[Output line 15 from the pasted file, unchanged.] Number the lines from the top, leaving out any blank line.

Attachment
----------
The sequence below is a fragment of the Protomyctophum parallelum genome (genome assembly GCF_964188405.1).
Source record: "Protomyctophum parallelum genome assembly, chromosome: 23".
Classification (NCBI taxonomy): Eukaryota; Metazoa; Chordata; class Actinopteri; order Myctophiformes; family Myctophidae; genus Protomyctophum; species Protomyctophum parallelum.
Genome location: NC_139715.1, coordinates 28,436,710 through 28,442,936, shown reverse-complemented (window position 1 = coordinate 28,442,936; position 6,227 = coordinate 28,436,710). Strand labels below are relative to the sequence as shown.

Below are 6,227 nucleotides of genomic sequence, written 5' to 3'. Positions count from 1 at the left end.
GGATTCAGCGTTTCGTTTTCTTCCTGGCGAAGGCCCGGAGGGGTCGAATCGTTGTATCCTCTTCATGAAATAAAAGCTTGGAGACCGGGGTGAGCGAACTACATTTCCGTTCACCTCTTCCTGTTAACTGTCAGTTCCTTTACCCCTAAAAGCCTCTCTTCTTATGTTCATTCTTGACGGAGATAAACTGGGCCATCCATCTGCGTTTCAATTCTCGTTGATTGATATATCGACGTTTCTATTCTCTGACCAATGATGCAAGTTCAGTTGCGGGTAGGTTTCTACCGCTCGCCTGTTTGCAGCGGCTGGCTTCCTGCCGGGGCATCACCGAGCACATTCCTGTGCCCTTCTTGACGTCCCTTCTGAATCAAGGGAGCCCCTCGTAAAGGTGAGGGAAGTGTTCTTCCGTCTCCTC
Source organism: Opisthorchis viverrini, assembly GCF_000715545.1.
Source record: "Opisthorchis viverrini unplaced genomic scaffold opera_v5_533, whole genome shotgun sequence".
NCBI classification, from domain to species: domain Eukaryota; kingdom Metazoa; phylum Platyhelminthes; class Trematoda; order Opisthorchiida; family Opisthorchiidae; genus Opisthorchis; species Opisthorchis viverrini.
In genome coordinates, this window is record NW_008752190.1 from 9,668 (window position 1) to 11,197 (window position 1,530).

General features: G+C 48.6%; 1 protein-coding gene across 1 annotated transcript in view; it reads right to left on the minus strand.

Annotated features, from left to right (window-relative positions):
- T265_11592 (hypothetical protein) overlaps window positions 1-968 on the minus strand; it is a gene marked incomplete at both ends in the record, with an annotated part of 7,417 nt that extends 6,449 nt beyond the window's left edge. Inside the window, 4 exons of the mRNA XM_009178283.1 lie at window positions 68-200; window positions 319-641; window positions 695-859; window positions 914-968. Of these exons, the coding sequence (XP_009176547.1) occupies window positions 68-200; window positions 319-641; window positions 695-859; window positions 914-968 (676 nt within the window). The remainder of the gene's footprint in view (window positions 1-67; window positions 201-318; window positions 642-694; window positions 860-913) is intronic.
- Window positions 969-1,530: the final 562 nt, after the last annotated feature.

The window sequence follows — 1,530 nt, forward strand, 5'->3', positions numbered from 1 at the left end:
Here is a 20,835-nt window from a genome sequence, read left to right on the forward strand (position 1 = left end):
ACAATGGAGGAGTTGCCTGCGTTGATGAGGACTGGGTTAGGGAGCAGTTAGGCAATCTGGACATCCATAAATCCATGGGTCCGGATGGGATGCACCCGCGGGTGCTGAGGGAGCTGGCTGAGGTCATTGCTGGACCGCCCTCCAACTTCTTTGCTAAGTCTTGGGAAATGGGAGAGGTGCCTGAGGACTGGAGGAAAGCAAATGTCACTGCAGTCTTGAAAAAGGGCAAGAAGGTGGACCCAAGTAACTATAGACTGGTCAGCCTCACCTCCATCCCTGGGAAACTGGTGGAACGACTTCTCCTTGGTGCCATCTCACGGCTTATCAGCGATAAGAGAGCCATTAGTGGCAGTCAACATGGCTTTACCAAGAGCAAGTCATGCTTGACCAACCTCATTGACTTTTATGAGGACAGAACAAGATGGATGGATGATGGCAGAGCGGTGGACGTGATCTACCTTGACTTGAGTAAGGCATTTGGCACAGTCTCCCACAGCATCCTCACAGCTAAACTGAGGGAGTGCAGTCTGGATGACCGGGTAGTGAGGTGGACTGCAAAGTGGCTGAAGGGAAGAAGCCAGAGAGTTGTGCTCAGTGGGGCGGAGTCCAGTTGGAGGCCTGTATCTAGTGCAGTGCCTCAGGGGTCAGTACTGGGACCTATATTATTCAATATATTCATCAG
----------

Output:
The window sequence follows — 1,530 nt, forward strand, 5'->3', positions numbered from 1 at the left end: